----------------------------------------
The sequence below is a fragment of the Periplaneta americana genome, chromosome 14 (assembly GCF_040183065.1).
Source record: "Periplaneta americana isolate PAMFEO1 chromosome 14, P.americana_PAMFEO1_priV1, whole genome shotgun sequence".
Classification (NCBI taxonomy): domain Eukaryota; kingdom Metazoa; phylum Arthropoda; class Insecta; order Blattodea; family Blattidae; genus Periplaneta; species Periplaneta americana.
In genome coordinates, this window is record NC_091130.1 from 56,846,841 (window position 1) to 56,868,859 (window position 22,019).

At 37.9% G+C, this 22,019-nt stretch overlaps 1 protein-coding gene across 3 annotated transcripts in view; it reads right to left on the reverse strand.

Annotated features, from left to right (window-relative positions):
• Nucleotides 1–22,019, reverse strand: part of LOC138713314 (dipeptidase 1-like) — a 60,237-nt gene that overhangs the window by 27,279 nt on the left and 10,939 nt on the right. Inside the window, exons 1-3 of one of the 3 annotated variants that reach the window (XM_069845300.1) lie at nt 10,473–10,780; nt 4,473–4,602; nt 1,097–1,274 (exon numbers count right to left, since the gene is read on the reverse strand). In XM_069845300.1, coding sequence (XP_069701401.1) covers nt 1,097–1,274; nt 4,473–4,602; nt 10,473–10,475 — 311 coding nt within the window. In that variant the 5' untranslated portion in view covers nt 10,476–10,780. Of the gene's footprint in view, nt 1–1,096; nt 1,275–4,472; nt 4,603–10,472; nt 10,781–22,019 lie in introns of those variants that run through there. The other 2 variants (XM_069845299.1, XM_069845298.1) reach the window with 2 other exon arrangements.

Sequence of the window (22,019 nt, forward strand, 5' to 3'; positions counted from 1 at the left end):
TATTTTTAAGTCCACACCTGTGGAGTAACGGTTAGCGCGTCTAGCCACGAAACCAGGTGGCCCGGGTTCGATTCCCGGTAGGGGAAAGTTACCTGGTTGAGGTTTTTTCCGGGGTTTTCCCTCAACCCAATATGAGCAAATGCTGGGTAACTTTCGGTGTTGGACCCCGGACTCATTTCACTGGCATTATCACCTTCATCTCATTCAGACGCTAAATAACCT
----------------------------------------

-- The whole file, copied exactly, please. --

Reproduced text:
The sequence below is a fragment of the Periplaneta americana genome, chromosome 14 (assembly GCF_040183065.1).
Source record: "Periplaneta americana isolate PAMFEO1 chromosome 14, P.americana_PAMFEO1_priV1, whole genome shotgun sequence".
Classification (NCBI taxonomy): domain Eukaryota; kingdom Metazoa; phylum Arthropoda; class Insecta; order Blattodea; family Blattidae; genus Periplaneta; species Periplaneta americana.
In genome coordinates, this window is record NC_091130.1 from 56,846,841 (window position 1) to 56,868,859 (window position 22,019).

At 37.9% G+C, this 22,019-nt stretch overlaps 1 protein-coding gene across 3 annotated transcripts in view; it reads right to left on the reverse strand.

Annotated features, from left to right (window-relative positions):
• Nucleotides 1–22,019, reverse strand: part of LOC138713314 (dipeptidase 1-like) — a 60,237-nt gene that overhangs the window by 27,279 nt on the left and 10,939 nt on the right. Inside the window, exons 1-3 of one of the 3 annotated variants that reach the window (XM_069845300.1) lie at nt 10,473–10,780; nt 4,473–4,602; nt 1,097–1,274 (exon numbers count right to left, since the gene is read on the reverse strand). In XM_069845300.1, coding sequence (XP_069701401.1) covers nt 1,097–1,274; nt 4,473–4,602; nt 10,473–10,475 — 311 coding nt within the window. In that variant the 5' untranslated portion in view covers nt 10,476–10,780. Of the gene's footprint in view, nt 1–1,096; nt 1,275–4,472; nt 4,603–10,472; nt 10,781–22,019 lie in introns of those variants that run through there. The other 2 variants (XM_069845299.1, XM_069845298.1) reach the window with 2 other exon arrangements.

Sequence of the window (22,019 nt, forward strand, 5' to 3'; positions counted from 1 at the left end):
TATTTTTAAGTCCACACCTGTGGAGTAACGGTTAGCGCGTCTAGCCACGAAACCAGGTGGCCCGGGTTCGATTCCCGGTAGGGGAAAGTTACCTGGTTGAGGTTTTTTCCGGGGTTTTCCCTCAACCCAATATGAGCAAATGCTGGGTAACTTTCGGTGTTGGACCCCGGACTCATTTCACTGGCATTATCACCTTCATCTCATTCAGACGCTAAATAACCT